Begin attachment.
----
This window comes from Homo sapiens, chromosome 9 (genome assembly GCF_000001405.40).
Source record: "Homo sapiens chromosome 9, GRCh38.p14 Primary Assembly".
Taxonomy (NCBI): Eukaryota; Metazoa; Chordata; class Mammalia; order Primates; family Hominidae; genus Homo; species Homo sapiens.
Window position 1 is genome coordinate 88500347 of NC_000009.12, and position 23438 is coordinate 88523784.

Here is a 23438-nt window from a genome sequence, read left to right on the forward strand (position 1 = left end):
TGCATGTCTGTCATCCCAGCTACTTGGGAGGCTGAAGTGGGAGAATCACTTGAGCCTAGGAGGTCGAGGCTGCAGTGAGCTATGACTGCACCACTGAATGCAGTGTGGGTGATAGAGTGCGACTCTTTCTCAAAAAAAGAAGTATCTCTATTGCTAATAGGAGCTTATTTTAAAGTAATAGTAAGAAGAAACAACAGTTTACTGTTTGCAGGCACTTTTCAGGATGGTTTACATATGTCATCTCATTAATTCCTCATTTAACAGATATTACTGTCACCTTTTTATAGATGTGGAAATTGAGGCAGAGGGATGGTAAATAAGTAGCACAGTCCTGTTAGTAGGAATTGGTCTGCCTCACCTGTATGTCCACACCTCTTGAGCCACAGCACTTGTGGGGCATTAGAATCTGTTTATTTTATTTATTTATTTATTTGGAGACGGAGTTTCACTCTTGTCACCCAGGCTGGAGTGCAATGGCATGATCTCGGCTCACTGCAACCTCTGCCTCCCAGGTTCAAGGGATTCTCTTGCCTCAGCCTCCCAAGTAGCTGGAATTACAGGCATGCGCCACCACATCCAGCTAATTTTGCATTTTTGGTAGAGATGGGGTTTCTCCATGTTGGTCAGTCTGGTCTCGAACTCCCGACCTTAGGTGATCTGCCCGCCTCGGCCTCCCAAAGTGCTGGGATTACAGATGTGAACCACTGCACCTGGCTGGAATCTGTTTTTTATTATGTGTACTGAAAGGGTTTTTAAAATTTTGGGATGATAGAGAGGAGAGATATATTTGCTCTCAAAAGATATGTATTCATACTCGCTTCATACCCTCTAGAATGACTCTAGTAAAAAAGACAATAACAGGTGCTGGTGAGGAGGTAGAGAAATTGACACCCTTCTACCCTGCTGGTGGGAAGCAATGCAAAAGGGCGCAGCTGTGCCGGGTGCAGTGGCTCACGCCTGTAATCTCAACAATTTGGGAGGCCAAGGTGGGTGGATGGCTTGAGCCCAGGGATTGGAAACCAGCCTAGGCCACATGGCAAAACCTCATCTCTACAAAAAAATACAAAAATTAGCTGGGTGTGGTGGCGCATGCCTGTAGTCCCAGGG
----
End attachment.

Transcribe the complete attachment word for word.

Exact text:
This window comes from Homo sapiens, chromosome 9 (genome assembly GCF_000001405.40).
Source record: "Homo sapiens chromosome 9, GRCh38.p14 Primary Assembly".
Taxonomy (NCBI): Eukaryota; Metazoa; Chordata; class Mammalia; order Primates; family Hominidae; genus Homo; species Homo sapiens.
Window position 1 is genome coordinate 88500347 of NC_000009.12, and position 23438 is coordinate 88523784.

Here is a 23438-nt window from a genome sequence, read left to right on the forward strand (position 1 = left end):
TGCATGTCTGTCATCCCAGCTACTTGGGAGGCTGAAGTGGGAGAATCACTTGAGCCTAGGAGGTCGAGGCTGCAGTGAGCTATGACTGCACCACTGAATGCAGTGTGGGTGATAGAGTGCGACTCTTTCTCAAAAAAAGAAGTATCTCTATTGCTAATAGGAGCTTATTTTAAAGTAATAGTAAGAAGAAACAACAGTTTACTGTTTGCAGGCACTTTTCAGGATGGTTTACATATGTCATCTCATTAATTCCTCATTTAACAGATATTACTGTCACCTTTTTATAGATGTGGAAATTGAGGCAGAGGGATGGTAAATAAGTAGCACAGTCCTGTTAGTAGGAATTGGTCTGCCTCACCTGTATGTCCACACCTCTTGAGCCACAGCACTTGTGGGGCATTAGAATCTGTTTATTTTATTTATTTATTTATTTGGAGACGGAGTTTCACTCTTGTCACCCAGGCTGGAGTGCAATGGCATGATCTCGGCTCACTGCAACCTCTGCCTCCCAGGTTCAAGGGATTCTCTTGCCTCAGCCTCCCAAGTAGCTGGAATTACAGGCATGCGCCACCACATCCAGCTAATTTTGCATTTTTGGTAGAGATGGGGTTTCTCCATGTTGGTCAGTCTGGTCTCGAACTCCCGACCTTAGGTGATCTGCCCGCCTCGGCCTCCCAAAGTGCTGGGATTACAGATGTGAACCACTGCACCTGGCTGGAATCTGTTTTTTATTATGTGTACTGAAAGGGTTTTTAAAATTTTGGGATGATAGAGAGGAGAGATATATTTGCTCTCAAAAGATATGTATTCATACTCGCTTCATACCCTCTAGAATGACTCTAGTAAAAAAGACAATAACAGGTGCTGGTGAGGAGGTAGAGAAATTGACACCCTTCTACCCTGCTGGTGGGAAGCAATGCAAAAGGGCGCAGCTGTGCCGGGTGCAGTGGCTCACGCCTGTAATCTCAACAATTTGGGAGGCCAAGGTGGGTGGATGGCTTGAGCCCAGGGATTGGAAACCAGCCTAGGCCACATGGCAAAACCTCATCTCTACAAAAAAATACAAAAATTAGCTGGGTGTGGTGGCGCATGCCTGTAGTCCCAGGG